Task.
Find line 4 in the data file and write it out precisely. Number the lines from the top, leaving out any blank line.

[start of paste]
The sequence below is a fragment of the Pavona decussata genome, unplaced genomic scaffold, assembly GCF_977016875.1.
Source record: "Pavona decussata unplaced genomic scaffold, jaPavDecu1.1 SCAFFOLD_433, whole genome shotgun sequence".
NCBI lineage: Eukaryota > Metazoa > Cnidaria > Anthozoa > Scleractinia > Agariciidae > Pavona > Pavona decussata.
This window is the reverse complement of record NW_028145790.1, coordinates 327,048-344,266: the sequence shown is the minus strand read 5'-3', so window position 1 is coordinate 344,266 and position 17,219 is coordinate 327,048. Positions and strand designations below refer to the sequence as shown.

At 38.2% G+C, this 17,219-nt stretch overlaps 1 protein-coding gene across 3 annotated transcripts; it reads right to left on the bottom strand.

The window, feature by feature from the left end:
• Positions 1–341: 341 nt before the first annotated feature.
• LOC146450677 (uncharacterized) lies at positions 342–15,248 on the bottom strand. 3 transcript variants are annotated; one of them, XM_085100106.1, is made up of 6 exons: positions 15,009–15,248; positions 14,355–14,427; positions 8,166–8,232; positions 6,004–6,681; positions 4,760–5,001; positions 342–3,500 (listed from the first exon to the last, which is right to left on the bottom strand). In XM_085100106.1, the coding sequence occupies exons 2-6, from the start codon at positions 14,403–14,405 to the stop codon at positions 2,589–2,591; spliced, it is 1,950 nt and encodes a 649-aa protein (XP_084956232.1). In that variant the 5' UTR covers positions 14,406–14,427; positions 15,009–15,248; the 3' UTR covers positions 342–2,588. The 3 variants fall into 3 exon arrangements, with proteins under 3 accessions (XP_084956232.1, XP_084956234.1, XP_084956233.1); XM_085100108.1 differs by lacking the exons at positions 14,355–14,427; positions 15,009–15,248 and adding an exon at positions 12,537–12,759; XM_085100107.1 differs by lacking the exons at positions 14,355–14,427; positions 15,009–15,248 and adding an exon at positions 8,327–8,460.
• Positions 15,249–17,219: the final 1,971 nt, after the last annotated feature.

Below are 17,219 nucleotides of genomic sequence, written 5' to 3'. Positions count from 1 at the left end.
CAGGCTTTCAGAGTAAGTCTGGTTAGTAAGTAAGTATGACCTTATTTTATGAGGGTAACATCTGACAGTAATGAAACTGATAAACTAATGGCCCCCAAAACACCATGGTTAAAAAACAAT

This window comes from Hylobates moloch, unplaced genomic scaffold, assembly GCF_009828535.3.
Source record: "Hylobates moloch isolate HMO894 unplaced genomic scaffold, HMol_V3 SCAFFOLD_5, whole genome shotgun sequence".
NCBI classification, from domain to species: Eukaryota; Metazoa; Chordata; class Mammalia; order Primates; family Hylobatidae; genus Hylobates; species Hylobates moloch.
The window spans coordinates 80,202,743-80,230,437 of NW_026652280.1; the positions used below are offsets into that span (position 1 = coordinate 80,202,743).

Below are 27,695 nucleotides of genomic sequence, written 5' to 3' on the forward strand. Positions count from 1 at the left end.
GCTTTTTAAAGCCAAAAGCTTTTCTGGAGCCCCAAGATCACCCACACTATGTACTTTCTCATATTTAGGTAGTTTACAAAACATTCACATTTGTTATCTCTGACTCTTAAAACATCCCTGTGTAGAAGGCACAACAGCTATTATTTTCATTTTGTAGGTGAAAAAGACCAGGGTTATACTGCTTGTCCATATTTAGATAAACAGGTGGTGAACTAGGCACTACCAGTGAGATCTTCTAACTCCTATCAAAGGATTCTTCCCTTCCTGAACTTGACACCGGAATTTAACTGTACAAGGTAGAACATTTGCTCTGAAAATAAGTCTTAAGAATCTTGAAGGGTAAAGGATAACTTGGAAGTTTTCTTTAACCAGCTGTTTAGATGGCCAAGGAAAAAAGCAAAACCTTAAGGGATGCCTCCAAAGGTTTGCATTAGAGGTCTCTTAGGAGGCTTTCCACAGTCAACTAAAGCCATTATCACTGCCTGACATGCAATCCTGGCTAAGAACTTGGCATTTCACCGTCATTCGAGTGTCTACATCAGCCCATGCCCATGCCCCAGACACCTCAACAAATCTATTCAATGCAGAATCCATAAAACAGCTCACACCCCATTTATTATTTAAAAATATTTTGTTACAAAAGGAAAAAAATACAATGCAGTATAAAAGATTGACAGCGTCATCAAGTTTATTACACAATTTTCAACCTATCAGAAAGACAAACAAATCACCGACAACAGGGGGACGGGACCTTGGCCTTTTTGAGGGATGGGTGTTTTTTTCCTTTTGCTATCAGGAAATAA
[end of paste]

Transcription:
This window is the reverse complement of record NW_028145790.1, coordinates 327,048-344,266: the sequence shown is the minus strand read 5'-3', so window position 1 is coordinate 344,266 and position 17,219 is coordinate 327,048. Positions and strand designations below refer to the sequence as shown.